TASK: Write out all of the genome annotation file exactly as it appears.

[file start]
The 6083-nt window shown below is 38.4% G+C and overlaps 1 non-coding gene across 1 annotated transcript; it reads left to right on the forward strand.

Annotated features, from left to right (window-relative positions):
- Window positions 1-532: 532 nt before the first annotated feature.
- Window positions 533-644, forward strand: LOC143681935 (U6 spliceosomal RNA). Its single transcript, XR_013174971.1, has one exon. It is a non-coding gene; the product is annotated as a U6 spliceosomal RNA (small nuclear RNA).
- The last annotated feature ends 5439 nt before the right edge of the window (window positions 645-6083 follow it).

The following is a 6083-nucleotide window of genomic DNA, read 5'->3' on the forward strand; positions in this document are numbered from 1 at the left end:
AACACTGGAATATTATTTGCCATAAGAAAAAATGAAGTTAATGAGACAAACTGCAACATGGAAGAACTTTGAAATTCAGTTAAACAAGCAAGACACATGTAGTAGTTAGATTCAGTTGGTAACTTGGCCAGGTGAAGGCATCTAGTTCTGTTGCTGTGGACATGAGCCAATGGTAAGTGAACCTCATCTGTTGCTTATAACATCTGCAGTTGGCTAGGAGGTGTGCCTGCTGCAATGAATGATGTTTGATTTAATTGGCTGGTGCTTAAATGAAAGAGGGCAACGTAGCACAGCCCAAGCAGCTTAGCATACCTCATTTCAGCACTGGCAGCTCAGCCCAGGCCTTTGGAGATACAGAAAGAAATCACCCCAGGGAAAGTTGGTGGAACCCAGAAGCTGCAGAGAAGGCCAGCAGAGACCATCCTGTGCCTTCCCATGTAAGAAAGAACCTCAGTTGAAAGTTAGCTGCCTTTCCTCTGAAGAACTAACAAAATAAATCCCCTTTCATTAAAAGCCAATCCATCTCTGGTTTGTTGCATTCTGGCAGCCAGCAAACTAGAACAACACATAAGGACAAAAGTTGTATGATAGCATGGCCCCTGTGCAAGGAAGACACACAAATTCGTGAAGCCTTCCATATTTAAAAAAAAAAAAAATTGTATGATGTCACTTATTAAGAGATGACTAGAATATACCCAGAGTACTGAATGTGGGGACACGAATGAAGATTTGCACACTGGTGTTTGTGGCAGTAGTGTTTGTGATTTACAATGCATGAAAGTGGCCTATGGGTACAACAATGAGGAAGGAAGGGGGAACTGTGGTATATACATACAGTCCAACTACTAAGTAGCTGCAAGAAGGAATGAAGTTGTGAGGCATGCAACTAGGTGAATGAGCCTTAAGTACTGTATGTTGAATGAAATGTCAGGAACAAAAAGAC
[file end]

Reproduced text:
The 6083-nt window shown below is 38.4% G+C and overlaps 1 non-coding gene across 1 annotated transcript; it reads left to right on the forward strand.

Annotated features, from left to right (window-relative positions):
- Window positions 1-532: 532 nt before the first annotated feature.
- Window positions 533-644, forward strand: LOC143681935 (U6 spliceosomal RNA). Its single transcript, XR_013174971.1, has one exon. It is a non-coding gene; the product is annotated as a U6 spliceosomal RNA (small nuclear RNA).
- The last annotated feature ends 5439 nt before the right edge of the window (window positions 645-6083 follow it).

The following is a 6083-nucleotide window of genomic DNA, read 5'->3' on the forward strand; positions in this document are numbered from 1 at the left end:
AACACTGGAATATTATTTGCCATAAGAAAAAATGAAGTTAATGAGACAAACTGCAACATGGAAGAACTTTGAAATTCAGTTAAACAAGCAAGACACATGTAGTAGTTAGATTCAGTTGGTAACTTGGCCAGGTGAAGGCATCTAGTTCTGTTGCTGTGGACATGAGCCAATGGTAAGTGAACCTCATCTGTTGCTTATAACATCTGCAGTTGGCTAGGAGGTGTGCCTGCTGCAATGAATGATGTTTGATTTAATTGGCTGGTGCTTAAATGAAAGAGGGCAACGTAGCACAGCCCAAGCAGCTTAGCATACCTCATTTCAGCACTGGCAGCTCAGCCCAGGCCTTTGGAGATACAGAAAGAAATCACCCCAGGGAAAGTTGGTGGAACCCAGAAGCTGCAGAGAAGGCCAGCAGAGACCATCCTGTGCCTTCCCATGTAAGAAAGAACCTCAGTTGAAAGTTAGCTGCCTTTCCTCTGAAGAACTAACAAAATAAATCCCCTTTCATTAAAAGCCAATCCATCTCTGGTTTGTTGCATTCTGGCAGCCAGCAAACTAGAACAACACATAAGGACAAAAGTTGTATGATAGCATGGCCCCTGTGCAAGGAAGACACACAAATTCGTGAAGCCTTCCATATTTAAAAAAAAAAAAAATTGTATGATGTCACTTATTAAGAGATGACTAGAATATACCCAGAGTACTGAATGTGGGGACACGAATGAAGATTTGCACACTGGTGTTTGTGGCAGTAGTGTTTGTGATTTACAATGCATGAAAGTGGCCTATGGGTACAACAATGAGGAAGGAAGGGGGAACTGTGGTATATACATACAGTCCAACTACTAAGTAGCTGCAAGAAGGAATGAAGTTGTGAGGCATGCAACTAGGTGAATGAGCCTTAAGTACTGTATGTTGAATGAAATGTCAGGAACAAAAAGAC